As the United Nations kicks off its climate-change conference in Copenhagen this week, much ire is focused on a new and surprising international bad boy: Canada. The country, of course, has long been revered as a champion of good causes. But to many Copenhagen delegates, Canada is now just another eco-hostile petrostate, thanks to its unapologetic support for its extremely dirty but highly lucrative energy industry, especially the carbon-spewing Alberta tar sands. Canada's fall from grace may seem abrupt, but the critics have a point. Three years ago Ottawa formally dropped its commitment to the Kyoto Protocol, and Canadian CO2 emissions have risen 25 percent since 1999. "At least the United States had the courage to withdraw from the start," says Saleemul Huq, a scientist working with the Intergovernmental Panel on Climate Change. "Canada signed up and then did nothing, and that undermines the whole point of an agreement."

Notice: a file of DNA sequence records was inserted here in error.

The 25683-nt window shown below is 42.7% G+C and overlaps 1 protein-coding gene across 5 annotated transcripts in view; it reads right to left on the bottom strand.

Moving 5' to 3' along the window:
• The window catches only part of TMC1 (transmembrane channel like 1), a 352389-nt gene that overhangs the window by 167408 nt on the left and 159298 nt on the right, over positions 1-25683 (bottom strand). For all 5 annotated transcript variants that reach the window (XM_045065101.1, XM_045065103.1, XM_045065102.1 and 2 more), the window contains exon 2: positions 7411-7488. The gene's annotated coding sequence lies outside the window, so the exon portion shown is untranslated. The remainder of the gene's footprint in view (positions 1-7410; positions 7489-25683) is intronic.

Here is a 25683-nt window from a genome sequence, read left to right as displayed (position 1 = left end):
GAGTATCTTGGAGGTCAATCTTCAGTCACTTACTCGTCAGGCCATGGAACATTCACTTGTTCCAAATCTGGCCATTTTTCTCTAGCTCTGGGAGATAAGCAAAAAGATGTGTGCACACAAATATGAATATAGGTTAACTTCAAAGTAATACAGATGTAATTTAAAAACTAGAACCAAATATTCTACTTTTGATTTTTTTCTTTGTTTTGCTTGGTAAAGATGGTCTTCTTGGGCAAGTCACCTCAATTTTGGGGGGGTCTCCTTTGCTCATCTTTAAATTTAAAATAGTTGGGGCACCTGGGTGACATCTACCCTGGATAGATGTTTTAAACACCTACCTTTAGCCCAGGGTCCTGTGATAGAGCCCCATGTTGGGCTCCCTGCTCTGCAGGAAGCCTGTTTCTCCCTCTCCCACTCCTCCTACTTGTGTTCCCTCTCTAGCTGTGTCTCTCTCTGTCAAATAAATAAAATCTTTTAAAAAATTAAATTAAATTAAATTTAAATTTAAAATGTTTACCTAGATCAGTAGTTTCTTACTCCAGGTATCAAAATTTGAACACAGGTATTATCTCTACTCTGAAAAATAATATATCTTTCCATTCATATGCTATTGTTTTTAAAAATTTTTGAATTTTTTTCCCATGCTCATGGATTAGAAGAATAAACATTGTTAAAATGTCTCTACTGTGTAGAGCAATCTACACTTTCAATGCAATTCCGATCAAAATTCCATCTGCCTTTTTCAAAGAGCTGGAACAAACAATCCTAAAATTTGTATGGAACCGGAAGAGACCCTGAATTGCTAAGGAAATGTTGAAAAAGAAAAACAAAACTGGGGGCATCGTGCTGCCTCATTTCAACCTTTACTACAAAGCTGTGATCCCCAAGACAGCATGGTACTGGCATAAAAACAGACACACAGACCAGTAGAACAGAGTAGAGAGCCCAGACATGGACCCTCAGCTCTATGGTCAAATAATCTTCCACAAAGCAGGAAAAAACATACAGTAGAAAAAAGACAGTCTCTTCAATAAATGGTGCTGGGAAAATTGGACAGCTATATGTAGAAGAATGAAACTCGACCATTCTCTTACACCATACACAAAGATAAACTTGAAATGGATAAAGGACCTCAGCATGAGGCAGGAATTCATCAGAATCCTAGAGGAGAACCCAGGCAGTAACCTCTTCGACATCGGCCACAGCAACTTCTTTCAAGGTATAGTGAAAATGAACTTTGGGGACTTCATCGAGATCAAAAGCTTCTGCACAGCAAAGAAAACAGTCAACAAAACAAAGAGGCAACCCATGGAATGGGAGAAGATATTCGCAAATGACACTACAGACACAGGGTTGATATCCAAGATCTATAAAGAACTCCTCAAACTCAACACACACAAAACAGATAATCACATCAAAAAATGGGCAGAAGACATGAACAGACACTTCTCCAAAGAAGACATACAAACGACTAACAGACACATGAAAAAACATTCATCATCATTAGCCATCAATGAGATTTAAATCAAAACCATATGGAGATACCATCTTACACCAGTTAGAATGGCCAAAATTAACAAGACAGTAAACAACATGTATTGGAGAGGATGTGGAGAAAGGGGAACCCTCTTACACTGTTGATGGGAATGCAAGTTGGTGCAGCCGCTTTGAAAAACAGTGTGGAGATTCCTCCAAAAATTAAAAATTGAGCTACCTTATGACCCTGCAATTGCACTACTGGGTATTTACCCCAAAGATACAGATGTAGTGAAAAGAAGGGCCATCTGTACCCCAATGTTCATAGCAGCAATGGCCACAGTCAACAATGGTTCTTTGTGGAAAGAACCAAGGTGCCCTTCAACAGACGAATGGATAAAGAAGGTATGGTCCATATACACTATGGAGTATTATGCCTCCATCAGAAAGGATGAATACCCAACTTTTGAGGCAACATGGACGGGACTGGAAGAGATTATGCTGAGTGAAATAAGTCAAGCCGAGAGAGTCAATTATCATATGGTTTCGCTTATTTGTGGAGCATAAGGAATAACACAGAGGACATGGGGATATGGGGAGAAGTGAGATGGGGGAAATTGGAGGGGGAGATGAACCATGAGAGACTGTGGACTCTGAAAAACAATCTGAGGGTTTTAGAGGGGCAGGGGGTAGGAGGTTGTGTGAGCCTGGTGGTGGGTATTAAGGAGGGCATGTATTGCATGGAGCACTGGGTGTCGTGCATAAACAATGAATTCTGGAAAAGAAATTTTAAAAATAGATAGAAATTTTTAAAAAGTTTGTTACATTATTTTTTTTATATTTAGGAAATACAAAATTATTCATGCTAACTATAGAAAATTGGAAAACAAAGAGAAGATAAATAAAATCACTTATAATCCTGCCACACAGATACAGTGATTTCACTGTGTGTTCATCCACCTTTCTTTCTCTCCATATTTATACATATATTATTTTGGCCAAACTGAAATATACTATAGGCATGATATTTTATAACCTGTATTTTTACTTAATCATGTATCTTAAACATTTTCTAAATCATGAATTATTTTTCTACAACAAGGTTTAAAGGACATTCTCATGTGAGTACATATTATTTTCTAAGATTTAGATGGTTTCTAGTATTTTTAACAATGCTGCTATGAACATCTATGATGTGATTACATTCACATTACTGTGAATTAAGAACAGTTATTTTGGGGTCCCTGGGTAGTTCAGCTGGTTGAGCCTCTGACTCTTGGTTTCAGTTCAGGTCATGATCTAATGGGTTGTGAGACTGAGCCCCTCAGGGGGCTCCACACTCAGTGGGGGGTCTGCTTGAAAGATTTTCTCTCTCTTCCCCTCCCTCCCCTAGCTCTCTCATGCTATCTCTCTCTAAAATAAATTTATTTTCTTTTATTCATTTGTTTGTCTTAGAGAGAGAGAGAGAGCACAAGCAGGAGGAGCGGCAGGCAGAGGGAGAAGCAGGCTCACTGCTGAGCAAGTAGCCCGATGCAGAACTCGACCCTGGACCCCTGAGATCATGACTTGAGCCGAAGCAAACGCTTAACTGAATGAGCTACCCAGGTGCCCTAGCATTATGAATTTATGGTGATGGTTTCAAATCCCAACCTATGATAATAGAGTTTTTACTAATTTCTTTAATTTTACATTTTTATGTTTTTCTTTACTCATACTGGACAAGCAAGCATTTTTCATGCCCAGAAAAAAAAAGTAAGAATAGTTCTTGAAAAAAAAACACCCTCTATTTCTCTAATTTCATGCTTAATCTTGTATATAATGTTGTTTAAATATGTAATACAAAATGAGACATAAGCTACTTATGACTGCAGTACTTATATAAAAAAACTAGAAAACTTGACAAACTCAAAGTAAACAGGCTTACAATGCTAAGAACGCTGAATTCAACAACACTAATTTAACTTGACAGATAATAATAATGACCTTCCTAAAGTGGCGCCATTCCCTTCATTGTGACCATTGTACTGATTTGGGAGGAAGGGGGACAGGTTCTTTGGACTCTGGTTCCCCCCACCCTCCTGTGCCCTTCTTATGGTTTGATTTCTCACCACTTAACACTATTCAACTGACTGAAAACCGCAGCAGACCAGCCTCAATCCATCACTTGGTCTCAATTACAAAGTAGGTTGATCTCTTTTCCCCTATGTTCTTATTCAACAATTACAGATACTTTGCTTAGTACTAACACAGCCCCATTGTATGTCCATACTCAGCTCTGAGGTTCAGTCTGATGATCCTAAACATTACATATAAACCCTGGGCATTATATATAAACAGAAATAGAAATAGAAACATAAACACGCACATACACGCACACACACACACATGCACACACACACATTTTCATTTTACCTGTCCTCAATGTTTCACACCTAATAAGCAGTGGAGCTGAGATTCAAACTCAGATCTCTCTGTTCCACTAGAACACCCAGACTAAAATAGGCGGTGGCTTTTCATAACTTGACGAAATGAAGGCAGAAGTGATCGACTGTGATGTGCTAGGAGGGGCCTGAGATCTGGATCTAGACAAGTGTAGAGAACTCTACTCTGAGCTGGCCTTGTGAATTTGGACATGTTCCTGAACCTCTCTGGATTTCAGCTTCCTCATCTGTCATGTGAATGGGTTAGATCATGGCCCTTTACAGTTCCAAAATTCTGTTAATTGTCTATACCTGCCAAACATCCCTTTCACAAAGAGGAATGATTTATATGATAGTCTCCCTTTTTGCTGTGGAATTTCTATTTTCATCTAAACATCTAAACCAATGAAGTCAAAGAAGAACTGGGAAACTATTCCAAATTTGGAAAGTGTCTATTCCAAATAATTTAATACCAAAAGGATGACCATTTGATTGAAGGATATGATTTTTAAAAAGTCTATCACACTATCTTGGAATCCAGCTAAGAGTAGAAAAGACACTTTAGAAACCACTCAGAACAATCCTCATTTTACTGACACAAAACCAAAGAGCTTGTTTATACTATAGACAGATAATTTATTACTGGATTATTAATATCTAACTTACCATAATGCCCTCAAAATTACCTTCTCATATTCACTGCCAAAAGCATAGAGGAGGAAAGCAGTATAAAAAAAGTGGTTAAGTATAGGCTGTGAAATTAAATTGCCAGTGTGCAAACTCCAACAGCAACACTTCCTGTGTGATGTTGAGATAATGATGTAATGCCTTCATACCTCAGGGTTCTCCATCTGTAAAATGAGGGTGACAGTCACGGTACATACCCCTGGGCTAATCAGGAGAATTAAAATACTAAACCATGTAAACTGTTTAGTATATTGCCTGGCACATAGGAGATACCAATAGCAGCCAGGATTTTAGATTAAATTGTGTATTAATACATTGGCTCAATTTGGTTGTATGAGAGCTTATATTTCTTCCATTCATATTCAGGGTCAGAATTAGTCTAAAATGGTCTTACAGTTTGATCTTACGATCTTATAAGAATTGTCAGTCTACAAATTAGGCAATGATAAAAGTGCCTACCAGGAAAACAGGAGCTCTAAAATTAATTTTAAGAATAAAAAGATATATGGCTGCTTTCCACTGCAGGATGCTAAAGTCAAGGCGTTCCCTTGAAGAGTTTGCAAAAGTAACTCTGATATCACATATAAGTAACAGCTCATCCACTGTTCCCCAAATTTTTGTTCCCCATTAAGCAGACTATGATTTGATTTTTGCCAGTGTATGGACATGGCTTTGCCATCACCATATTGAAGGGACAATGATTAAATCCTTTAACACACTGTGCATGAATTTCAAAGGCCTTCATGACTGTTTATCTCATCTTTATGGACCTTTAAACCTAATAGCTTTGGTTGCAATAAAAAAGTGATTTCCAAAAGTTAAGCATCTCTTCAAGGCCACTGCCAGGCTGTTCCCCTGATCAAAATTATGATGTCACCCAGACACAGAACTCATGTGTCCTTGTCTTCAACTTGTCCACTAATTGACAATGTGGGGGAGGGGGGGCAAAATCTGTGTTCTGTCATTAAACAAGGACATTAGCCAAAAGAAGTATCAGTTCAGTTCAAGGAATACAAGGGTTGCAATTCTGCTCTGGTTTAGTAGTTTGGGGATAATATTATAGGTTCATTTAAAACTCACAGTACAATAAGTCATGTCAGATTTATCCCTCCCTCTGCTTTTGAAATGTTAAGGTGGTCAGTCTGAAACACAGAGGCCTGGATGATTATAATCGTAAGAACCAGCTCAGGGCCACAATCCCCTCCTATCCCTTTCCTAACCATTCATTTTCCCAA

This is making things awkward for Canadians. Last month a group of NGOs, including Greenpeace, demanded Canada's suspension from the Commonwealth, and the international Climate Change Performance Index for 2009 put Canada in 59th place--only one spot above Saudi Arabia. As the Copenhagen summit gets underway, American delegates can breathe easy--it'll be the Canadians taking the hardest knocks.